Puerto Rico’s energy infrastructure is vulnerable to major and prolonged power disruptions, evinced by hurricanes María and Irma and the 2020 earthquakes. And conditions have only worsened with LUMA Energy’s takeover of many key functions of the Puerto Rico Electric Power Authority. This neoliberal deal involves Canadian and U.S. business interests that seek to profit from privatizing the public power authority and FEMA funds. The imposition of LUMA Energy has been met with widespread protests, as workers, community members, engineers, professors, grassroots organizers and many others have raised their voices against the increase in electric bills, ongoing blackouts, inaccessible corporate communication, and much more.
To create conditions for alternative relationships, Santiago argues that investments should follow the civil society proposal of Queremos Sol (We Want Sun). For self-determined climate, environmental and energy justice to flourish, communities must be responsible for planning, installing, maintaining, and educating each other about distributed rooftop solar to transform power in all forms.
‘El Poder el Pueblo’
One way that Santiago and some of her neighbors in the Jobos Bay area have sought to call attention to the injustices they face and viable solar community alternatives is in the documentary El poder del pueblo: una lucha colectiva por la vida y el medioambiente (The Power of the People: A Collective Struggle for Life and the Environment). The film is directed by José Luis “Chema” Baerga Aguirre, with whom I co-produced the documentary.
In consultation with several community and film crew members, Santiago, anthropologist Dr. Hilda Lloréns, who acted as an advisor for the film, and I wrote a description about the project’s collaborative creative process, which unites Puerto Ricans living in the archipelago and the U.S. diaspora:
“The film centers the experiences of Jobos Bay residents in southeastern Puerto Rico. Community members strive to live good lives, while resisting the ongoing toxic assault caused by power plants and other extractivist industries that poison human and more-than-human bodies in this beautiful region and ecosystem. The Jobos Bay area residents featured in this film record and amplify their voices by literally taking power into their own hands, confronting environmental racism and injustice. El poder del pueblo documents grave problems and urgent alternatives in the form of solar community projects that transform both electric and people power. As a methodological intervention and a form of refusal, film production team members challenge (neo)colonial filmmaking and research that often targets their communities via the extraction of images, stories, and testimonies. El poder del pueblo is by and for the Jobos Bay community and was made with support from longtime coalitional partners in the US Puerto Rican diaspora. These collective energies radically reimagine community documentary work and join with other people and places throughout the world struggling for self-determined environmental, climate, and energy justice.”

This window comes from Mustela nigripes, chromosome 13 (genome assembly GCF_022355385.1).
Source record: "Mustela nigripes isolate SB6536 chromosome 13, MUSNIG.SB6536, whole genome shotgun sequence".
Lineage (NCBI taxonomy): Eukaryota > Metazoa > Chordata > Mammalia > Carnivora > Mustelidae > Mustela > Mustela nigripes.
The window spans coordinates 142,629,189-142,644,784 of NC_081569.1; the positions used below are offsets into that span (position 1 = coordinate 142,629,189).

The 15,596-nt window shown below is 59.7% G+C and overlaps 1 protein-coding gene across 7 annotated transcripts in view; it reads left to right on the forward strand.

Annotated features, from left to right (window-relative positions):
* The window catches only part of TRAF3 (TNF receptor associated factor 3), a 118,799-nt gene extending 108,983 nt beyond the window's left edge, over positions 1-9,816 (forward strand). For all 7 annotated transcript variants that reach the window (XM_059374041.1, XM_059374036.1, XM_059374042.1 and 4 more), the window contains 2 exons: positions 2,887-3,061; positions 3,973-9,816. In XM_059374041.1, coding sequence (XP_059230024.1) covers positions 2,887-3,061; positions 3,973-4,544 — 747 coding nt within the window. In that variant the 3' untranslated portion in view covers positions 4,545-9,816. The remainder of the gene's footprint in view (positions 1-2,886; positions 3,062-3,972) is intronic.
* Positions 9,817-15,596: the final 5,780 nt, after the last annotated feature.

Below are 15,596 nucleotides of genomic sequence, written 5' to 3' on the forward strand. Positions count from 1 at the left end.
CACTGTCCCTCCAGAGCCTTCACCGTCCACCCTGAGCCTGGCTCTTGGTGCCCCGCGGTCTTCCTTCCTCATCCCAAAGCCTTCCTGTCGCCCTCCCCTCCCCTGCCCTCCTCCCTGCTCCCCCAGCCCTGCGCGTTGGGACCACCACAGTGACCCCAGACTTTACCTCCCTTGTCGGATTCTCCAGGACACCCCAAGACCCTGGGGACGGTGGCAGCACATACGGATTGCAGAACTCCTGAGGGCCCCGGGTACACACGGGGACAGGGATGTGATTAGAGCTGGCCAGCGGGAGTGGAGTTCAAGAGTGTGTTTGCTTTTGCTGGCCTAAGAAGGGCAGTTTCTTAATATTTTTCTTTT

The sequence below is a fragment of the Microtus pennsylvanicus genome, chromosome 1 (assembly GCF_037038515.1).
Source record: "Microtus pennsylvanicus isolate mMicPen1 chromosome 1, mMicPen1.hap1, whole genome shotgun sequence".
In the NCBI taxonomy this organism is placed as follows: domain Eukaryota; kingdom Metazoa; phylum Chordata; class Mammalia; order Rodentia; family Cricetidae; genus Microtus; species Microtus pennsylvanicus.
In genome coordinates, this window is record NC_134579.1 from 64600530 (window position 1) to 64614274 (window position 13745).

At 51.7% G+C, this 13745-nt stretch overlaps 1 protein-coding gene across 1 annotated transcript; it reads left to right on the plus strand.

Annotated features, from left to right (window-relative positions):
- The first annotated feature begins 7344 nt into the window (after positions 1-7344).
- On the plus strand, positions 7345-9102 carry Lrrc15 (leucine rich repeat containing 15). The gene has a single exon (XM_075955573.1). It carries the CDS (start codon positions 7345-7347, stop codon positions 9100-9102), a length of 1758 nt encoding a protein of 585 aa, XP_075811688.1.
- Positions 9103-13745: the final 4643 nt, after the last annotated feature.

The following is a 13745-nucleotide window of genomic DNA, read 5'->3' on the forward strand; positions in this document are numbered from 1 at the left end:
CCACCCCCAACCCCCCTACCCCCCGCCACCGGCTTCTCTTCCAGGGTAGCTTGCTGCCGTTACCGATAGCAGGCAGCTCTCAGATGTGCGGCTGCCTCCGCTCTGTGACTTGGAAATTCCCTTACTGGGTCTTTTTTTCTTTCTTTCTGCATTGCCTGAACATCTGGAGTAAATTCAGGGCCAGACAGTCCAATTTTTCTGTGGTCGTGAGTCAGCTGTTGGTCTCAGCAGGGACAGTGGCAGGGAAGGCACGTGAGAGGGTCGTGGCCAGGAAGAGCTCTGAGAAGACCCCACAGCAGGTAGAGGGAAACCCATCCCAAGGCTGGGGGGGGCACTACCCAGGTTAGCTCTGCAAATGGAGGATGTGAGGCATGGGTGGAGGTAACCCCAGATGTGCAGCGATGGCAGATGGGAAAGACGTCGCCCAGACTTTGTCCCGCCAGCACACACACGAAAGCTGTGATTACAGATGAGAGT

Information about the full production team and how to access the documentary are available on the film’s bilingual website.
The lack of meaningful, radical action at past UN climate meetings suggests that Santiago and other delegates facing the greatest negative consequences of climate chaos and extractivist relations at home will find COP 26 to be another disappointment. However, this conference can perhaps provide these individuals and groups organizing possibilities to build and strengthen coalitions that cultivate relations beyond the dictates of U.S. colonialism, imperialism, and racial capitalism. This people-power marks a crucial site for generating collective energies for toppling systems and structures that harm the wellbeing and existence of communities like those featured in El poder del pueblo.
Catalina M. de Onís is an assistant professor in the department of communication at the University of Colorado Denver. Her book Energy Islands: Metaphors of Power, Extractivism, and Justice in Puerto Rico is informed by her many years of coalition work with grassroots group members of the Iniciativa de Ecodesarrollo de Bahía de Jobos (Ecodevelopment Initiative of Jobos Bay) in the southeastern coastal region of Puerto Rico’s largest island. She also co-authored a bilingual children’s book titled La justicia ambiental es para ti y para mí/Environmental Justice Is for You and Me.